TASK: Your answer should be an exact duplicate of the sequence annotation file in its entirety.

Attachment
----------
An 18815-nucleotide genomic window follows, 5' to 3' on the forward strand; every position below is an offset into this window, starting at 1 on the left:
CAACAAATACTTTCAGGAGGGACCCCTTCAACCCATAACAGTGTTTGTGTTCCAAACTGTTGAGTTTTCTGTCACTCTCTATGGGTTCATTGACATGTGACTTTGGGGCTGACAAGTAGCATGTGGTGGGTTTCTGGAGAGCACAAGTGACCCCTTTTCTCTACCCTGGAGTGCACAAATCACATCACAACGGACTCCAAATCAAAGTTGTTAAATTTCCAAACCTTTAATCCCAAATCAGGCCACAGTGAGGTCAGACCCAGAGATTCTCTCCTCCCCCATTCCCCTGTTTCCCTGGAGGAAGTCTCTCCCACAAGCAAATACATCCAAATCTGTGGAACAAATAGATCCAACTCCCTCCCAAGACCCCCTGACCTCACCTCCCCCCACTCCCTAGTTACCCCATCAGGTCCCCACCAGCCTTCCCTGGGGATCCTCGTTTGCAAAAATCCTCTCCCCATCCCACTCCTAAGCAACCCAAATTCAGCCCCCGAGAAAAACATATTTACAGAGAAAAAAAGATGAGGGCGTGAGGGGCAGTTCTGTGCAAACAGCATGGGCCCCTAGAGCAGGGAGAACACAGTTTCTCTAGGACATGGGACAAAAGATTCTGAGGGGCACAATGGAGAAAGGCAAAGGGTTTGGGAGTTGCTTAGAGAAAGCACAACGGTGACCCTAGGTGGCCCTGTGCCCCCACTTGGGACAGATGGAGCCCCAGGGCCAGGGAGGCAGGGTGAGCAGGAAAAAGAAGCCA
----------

An 18815-nucleotide genomic window follows, 5' to 3' on the forward strand; every position below is an offset into this window, starting at 1 on the left:
CAACAAATACTTTCAGGAGGGACCCCTTCAACCCATAACAGTGTTTGTGTTCCAAACTGTTGAGTTTTCTGTCACTCTCTATGGGTTCATTGACATGTGACTTTGGGGCTGACAAGTAGCATGTGGTGGGTTTCTGGAGAGCACAAGTGACCCCTTTTCTCTACCCTGGAGTGCACAAATCACATCACAACGGACTCCAAATCAAAGTTGTTAAATTTCCAAACCTTTAATCCCAAATCAGGCCACAGTGAGGTCAGACCCAGAGATTCTCTCCTCCCCCATTCCCCTGTTTCCCTGGAGGAAGTCTCTCCCACAAGCAAATACATCCAAATCTGTGGAACAAATAGATCCAACTCCCTCCCAAGACCCCCTGACCTCACCTCCCCCCACTCCCTAGTTACCCCATCAGGTCCCCACCAGCCTTCCCTGGGGATCCTCGTTTGCAAAAATCCTCTCCCCATCCCACTCCTAAGCAACCCAAATTCAGCCCCCGAGAAAAACATATTTACAGAGAAAAAAAGATGAGGGCGTGAGGGGCAGTTCTGTGCAAACAGCATGGGCCCCTAGAGCAGGGAGAACACAGTTTCTCTAGGACATGGGACAAAAGATTCTGAGGGGCACAATGGAGAAAGGCAAAGGGTTTGGGAGTTGCTTAGAGAAAGCACAACGGTGACCCTAGGTGGCCCTGTGCCCCCACTTGGGACAGATGGAGCCCCAGGGCCAGGGAGGCAGGGTGAGCAGGAAAAAGAAGCCA